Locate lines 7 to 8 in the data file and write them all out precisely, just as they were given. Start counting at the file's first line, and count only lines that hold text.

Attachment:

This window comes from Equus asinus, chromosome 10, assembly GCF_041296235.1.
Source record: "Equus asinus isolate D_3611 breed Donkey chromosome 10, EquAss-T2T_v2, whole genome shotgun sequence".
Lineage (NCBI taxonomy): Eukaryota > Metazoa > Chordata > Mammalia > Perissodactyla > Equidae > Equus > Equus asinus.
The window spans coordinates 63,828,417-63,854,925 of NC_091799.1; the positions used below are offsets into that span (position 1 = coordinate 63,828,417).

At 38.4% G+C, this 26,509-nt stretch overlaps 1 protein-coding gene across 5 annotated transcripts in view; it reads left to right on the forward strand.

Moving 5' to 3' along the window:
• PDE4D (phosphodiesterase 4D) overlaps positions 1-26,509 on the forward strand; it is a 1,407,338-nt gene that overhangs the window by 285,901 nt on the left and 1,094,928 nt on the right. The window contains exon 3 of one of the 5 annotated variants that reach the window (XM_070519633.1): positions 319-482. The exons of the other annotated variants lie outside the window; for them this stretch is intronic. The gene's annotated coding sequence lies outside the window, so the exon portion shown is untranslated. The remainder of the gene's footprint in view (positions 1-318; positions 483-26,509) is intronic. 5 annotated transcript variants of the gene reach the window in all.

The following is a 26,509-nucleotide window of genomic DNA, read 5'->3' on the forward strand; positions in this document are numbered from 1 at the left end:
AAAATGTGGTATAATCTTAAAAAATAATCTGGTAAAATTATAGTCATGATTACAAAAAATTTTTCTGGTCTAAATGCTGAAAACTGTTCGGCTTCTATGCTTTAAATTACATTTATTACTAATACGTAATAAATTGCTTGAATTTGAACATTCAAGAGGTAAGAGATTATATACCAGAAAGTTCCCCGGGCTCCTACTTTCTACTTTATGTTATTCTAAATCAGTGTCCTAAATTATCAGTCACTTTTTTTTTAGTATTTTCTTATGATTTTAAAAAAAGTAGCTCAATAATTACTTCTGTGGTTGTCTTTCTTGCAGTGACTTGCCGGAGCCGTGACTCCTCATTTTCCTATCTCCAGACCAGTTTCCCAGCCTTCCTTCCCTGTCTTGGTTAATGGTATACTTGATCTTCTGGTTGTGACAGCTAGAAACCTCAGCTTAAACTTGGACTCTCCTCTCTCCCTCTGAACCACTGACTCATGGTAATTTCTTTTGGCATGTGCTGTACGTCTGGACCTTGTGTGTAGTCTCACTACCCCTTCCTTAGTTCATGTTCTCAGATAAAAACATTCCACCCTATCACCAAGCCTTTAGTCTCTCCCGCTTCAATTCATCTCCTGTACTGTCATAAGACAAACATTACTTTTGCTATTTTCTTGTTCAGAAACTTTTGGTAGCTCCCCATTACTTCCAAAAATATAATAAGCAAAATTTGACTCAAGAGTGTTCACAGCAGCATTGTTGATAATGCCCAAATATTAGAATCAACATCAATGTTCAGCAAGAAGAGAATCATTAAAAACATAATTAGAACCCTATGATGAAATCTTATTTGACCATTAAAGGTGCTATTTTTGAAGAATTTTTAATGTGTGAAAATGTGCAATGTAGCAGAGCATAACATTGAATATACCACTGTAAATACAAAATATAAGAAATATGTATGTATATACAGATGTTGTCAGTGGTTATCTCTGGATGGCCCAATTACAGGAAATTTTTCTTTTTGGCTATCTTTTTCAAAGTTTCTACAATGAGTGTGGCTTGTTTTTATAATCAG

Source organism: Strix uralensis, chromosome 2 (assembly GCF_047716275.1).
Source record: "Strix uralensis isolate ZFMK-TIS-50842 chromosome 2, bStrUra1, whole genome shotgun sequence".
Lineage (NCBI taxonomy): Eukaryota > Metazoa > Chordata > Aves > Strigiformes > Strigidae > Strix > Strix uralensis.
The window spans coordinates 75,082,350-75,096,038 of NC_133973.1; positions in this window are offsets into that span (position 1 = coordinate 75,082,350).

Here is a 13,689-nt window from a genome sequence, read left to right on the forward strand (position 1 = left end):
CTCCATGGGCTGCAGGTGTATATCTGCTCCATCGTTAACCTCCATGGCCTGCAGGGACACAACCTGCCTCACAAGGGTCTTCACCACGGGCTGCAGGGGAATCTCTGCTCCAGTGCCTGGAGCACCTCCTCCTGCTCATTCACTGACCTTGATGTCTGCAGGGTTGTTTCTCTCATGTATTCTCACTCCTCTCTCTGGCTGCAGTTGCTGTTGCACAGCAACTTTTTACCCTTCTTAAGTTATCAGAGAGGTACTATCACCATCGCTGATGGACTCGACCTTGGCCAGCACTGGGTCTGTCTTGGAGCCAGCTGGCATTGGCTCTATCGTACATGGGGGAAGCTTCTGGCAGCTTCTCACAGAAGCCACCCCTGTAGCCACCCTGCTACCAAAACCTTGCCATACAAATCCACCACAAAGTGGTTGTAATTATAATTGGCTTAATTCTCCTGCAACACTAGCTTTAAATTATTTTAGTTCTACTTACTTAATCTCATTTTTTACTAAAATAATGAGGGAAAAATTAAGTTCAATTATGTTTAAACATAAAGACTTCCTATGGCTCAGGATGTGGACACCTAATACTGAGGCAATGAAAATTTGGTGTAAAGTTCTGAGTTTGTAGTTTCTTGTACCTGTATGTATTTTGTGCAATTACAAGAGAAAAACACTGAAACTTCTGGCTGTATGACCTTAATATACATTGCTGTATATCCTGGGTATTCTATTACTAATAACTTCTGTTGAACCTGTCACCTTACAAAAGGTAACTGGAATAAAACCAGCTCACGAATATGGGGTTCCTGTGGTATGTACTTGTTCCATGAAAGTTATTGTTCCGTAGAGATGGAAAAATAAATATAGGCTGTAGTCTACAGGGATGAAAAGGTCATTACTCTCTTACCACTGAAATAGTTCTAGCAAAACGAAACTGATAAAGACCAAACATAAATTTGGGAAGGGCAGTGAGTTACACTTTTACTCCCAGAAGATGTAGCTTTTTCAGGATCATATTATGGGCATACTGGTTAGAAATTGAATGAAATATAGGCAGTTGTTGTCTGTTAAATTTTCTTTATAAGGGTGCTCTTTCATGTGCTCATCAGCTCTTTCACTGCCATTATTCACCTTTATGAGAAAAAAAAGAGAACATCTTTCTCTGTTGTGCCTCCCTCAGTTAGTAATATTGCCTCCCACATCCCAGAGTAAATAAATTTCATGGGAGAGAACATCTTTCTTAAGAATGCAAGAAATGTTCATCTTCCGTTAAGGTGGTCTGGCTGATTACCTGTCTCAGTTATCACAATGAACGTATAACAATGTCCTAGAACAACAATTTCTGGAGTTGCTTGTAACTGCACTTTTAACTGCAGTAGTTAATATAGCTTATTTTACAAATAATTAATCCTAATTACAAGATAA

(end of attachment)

• PDE4D (phosphodiesterase 4D) overlaps positions 1-26,509 on the forward strand; it is a 1,407,338-nt gene that overhangs the window by 285,901 nt on the left and 1,094,928 nt on the right. The window contains exon 3 of one of the 5 annotated variants that reach the window (XM_070519633.1): positions 319-482. The exons of the other annotated variants lie outside the window; for them this stretch is intronic. The gene's annotated coding sequence lies outside the window, so the exon portion shown is untranslated. The remainder of the gene's footprint in view (positions 1-318; positions 483-26,509) is intronic. 5 annotated transcript variants of the gene reach the window in all.

The following is a 26,509-nucleotide window of genomic DNA, read 5'->3' on the forward strand; positions in this document are numbered from 1 at the left end: